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European Policy, Government Surveillance, Privacy & Data

CDT Europe Calls on EU Leaders to Prohibit Mass Surveillance Through Indiscriminate and Arbitrary Uses Of Biometric Technologies In the EU’s AI Act

In this blog post, CDT recalls what biometric surveillance entails, why mass surveillance uses of biometric technologies need to be prohibited, and also how non-mass surveillance uses of biometric technology equally need to be carefully regulated.

Earlier this year, the European Parliament adopted its position on the AI Act – and in doing so heeded the calls of civil society – and voted not only to keep, but to extend the European Commission’s initially proposed ban on real-time biometric identification to also include “post” remote biometric identification deployed in publicly accessible spaces. The prohibition was not totally absolute in the Parliament text however, with an exception included ex-post use in the context of serious crimes and with pre-judicial approval.

The European Council has, on the other hand, agreed in their version of the text to extend the allowed uses of remote biometric identification systems by law enforcement and migration authorities to include cases where there are threats to critical infrastructure and health of individuals. In addition, it would authorise the use of “real-time” remote facial and other biometric identification systems to investigate and prosecute all offences carrying a sentence of at least 5 years in EU Member States, and explicitly excludes border control areas from the definition of “publicly accessible spaces”, thus allowing for use of remote biometric surveillance tools in these areas. 

These two opposing positions demonstrate how the question of biometric surveillance will be a key part of the debate during the final months of negotiation on the EU’s AI Act. It will be of vital importance from a rights-protecting perspective that the legislation be clear that mass surveillance use of biometric surveillance should be prohibited, but equally that non-mass surveillance uses of biometric data need to be carefully regulated.

What are Biometrics and How are They Used?

Biometrics refers to the process of recording, measuring and analysing a range of human biological, physical, or physiological features; it can include appearance, behaviour and mental state. Biometric data like fingerprints and DNA have been used in the context of criminal investigations for decades. Biometric identity attributes are both unique to a person and stable over time, they can therefore offer a useful tool for accurate and efficient identification, provided appropriate procedural safeguards are in place. However, these characteristics are also what makes such data incredibly sensitive and personal, in particular when traditional biometric data collection methods are supplemented by remote surveillance—including without the data subject’s knowledge or consent. Moreover, automating the analysis of large volumes of biometric data, as mass surveillance invariably requires, heightens the risks of discriminatory outcomes.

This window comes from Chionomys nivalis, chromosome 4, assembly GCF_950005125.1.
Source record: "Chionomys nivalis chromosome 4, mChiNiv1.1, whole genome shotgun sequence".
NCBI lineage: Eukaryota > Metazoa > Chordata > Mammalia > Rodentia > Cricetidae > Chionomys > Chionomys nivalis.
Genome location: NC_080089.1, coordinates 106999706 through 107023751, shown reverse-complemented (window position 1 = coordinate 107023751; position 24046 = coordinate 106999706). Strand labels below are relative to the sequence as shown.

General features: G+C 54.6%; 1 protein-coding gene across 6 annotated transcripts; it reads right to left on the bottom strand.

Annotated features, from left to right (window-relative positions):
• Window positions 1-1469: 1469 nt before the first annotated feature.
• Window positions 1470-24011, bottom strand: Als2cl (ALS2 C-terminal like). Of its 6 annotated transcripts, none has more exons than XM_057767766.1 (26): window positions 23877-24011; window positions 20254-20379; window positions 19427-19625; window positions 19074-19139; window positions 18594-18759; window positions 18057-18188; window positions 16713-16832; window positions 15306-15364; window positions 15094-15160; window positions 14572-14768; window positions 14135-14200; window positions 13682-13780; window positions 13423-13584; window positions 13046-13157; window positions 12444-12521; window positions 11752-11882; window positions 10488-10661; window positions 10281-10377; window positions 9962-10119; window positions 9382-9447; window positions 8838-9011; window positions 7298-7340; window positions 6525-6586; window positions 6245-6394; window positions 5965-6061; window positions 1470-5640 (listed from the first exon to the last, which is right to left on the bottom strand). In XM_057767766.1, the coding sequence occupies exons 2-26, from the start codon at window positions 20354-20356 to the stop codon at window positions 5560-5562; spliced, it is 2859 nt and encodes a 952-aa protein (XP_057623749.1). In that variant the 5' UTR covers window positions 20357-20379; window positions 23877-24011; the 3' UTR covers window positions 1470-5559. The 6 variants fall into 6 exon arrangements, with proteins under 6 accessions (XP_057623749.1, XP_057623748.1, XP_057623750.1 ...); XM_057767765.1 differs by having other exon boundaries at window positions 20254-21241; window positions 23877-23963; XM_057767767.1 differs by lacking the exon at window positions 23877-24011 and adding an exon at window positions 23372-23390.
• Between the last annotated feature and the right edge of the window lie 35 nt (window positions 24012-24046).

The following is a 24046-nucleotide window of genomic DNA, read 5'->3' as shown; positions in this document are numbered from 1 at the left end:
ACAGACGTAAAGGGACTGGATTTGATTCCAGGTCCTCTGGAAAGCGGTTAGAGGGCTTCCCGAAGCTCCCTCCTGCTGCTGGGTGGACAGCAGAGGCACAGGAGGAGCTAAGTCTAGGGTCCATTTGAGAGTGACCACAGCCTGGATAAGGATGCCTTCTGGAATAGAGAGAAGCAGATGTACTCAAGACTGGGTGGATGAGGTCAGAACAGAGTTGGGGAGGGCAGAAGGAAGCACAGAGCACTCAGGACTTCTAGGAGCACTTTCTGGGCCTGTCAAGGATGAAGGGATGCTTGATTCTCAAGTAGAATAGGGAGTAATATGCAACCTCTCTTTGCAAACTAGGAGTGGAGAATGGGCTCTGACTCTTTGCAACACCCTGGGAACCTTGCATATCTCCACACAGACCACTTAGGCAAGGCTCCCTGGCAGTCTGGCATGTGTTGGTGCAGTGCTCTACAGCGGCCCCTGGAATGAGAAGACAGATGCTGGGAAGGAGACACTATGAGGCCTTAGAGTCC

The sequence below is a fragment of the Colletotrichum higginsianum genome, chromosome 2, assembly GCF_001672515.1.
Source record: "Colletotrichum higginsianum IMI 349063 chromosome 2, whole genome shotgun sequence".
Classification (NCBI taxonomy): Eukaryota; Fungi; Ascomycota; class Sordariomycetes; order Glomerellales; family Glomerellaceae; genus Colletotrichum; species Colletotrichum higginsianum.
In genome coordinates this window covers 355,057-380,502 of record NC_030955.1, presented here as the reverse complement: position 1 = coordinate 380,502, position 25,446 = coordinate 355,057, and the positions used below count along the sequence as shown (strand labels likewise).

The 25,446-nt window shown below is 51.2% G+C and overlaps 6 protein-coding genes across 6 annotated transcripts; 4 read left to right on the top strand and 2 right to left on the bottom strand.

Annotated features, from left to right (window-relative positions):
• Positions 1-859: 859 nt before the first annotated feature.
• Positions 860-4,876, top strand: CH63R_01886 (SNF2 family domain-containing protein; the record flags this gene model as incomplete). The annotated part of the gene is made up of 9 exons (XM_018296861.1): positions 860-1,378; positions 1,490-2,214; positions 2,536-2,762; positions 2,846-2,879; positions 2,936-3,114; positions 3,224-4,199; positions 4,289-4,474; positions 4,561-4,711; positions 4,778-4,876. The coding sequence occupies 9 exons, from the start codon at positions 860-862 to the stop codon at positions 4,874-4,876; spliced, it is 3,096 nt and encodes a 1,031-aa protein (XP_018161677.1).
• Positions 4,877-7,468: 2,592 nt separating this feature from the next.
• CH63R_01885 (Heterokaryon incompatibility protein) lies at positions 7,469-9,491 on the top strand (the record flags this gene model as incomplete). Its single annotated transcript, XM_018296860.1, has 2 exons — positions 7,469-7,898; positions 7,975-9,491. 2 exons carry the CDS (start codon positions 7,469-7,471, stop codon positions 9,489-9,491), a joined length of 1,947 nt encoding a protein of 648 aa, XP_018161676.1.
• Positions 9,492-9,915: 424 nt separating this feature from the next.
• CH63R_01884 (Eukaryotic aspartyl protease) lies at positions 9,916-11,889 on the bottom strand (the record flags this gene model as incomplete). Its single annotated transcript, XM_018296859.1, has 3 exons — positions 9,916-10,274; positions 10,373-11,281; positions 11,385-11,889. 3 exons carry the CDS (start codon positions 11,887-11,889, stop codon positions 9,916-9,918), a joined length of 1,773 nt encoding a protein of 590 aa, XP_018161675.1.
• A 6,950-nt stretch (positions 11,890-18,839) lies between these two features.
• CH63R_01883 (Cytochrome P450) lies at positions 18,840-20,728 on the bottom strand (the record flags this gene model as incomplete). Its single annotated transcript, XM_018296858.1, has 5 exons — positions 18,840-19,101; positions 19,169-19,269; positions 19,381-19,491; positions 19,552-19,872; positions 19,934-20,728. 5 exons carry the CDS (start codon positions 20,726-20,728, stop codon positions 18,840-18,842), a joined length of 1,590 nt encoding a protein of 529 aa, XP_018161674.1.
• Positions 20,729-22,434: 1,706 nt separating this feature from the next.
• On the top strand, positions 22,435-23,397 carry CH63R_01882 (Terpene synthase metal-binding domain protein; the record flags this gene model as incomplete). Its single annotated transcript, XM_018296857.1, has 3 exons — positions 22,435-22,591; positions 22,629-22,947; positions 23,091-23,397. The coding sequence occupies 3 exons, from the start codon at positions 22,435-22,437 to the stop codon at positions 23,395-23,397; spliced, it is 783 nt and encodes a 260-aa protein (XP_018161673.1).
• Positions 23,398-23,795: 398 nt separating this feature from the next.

What is Mass Biometric Surveillance and Why Must it be Prohibited?

Biometric mass surveillance refers to uses of biometric technology to scan individuals (usually remotely) arbitrarily and at a mass scale. For example, CDT Europe has already detailed, in a previous blog post, the particular harms posed by law enforcement’s use of untargeted facial recognition systems (for instance, scanning each face in a crowd against a database of suspects) in public spaces. It is impossible for individuals to opt out of such mass scanning, and such use of facial recognition is known to result in discriminatory outcomes because it is more accurate when used on light-skinned cisgender males than for members of other groups. Moreover, law enforcement officers can use mass biometric surveillance to identify attendees at a public political protest absent any suspicion or evidence that the protestors had broken any laws. This use would be a prime example of the type of indiscriminate, arbitrarily-targeted use of biometric mass surveillance that should, given its unacceptable risk to human rights, be prohibited. When CDT says it supports a ban on biometric mass surveillance, this is what we refer to.

What Uses of Biometric Data Need to be Carefully Regulated?

While mass biometric surveillance must be prohibited, other uses of biometric surveillance can also pose a serious risk to human rights and should be permitted only under a robust regulatory regime that ensures transparency, proportionality, oversight and redress. Non-mass surveillance uses of biometric data might include consensual authentication, targeted surveillance (that would still need to pass the proportionality test to be lawful), and certain commercial uses. Such non-mass surveillance uses could be deployed, however would still need to be carefully regulated. For example, a one-to-one match system used at an airport could in theory be done in compliance with EU and human rights law, but it would be important that such systems be subject to audit and oversight, in case it be used in another manner for its specific intent. Such uses need to be looked at on a case by case basis to determine whether the use is in compliance with the GDPR, and any new obligations that the AI Act will introduce.